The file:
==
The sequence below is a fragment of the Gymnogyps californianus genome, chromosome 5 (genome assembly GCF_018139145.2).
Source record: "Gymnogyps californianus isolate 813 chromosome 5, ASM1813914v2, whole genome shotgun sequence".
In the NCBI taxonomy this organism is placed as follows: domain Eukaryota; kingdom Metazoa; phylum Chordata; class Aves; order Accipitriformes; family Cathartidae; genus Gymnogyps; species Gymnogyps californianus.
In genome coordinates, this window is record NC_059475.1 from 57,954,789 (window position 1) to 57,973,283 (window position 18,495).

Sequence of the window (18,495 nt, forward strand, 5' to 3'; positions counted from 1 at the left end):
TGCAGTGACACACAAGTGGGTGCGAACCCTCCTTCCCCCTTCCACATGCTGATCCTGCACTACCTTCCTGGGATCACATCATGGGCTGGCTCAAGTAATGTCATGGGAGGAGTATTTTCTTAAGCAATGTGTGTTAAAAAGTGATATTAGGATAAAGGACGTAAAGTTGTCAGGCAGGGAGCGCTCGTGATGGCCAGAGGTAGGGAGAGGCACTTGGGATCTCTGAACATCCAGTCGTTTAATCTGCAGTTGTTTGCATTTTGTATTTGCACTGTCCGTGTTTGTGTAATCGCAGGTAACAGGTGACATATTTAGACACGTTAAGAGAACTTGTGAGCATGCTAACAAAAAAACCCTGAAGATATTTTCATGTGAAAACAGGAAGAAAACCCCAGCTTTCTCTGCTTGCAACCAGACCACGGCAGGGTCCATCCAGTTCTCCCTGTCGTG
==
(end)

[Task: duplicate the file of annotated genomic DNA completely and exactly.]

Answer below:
The sequence below is a fragment of the Gymnogyps californianus genome, chromosome 5 (genome assembly GCF_018139145.2).
Source record: "Gymnogyps californianus isolate 813 chromosome 5, ASM1813914v2, whole genome shotgun sequence".
In the NCBI taxonomy this organism is placed as follows: domain Eukaryota; kingdom Metazoa; phylum Chordata; class Aves; order Accipitriformes; family Cathartidae; genus Gymnogyps; species Gymnogyps californianus.
In genome coordinates, this window is record NC_059475.1 from 57,954,789 (window position 1) to 57,973,283 (window position 18,495).

Sequence of the window (18,495 nt, forward strand, 5' to 3'; positions counted from 1 at the left end):
TGCAGTGACACACAAGTGGGTGCGAACCCTCCTTCCCCCTTCCACATGCTGATCCTGCACTACCTTCCTGGGATCACATCATGGGCTGGCTCAAGTAATGTCATGGGAGGAGTATTTTCTTAAGCAATGTGTGTTAAAAAGTGATATTAGGATAAAGGACGTAAAGTTGTCAGGCAGGGAGCGCTCGTGATGGCCAGAGGTAGGGAGAGGCACTTGGGATCTCTGAACATCCAGTCGTTTAATCTGCAGTTGTTTGCATTTTGTATTTGCACTGTCCGTGTTTGTGTAATCGCAGGTAACAGGTGACATATTTAGACACGTTAAGAGAACTTGTGAGCATGCTAACAAAAAAACCCTGAAGATATTTTCATGTGAAAACAGGAAGAAAACCCCAGCTTTCTCTGCTTGCAACCAGACCACGGCAGGGTCCATCCAGTTCTCCCTGTCGTG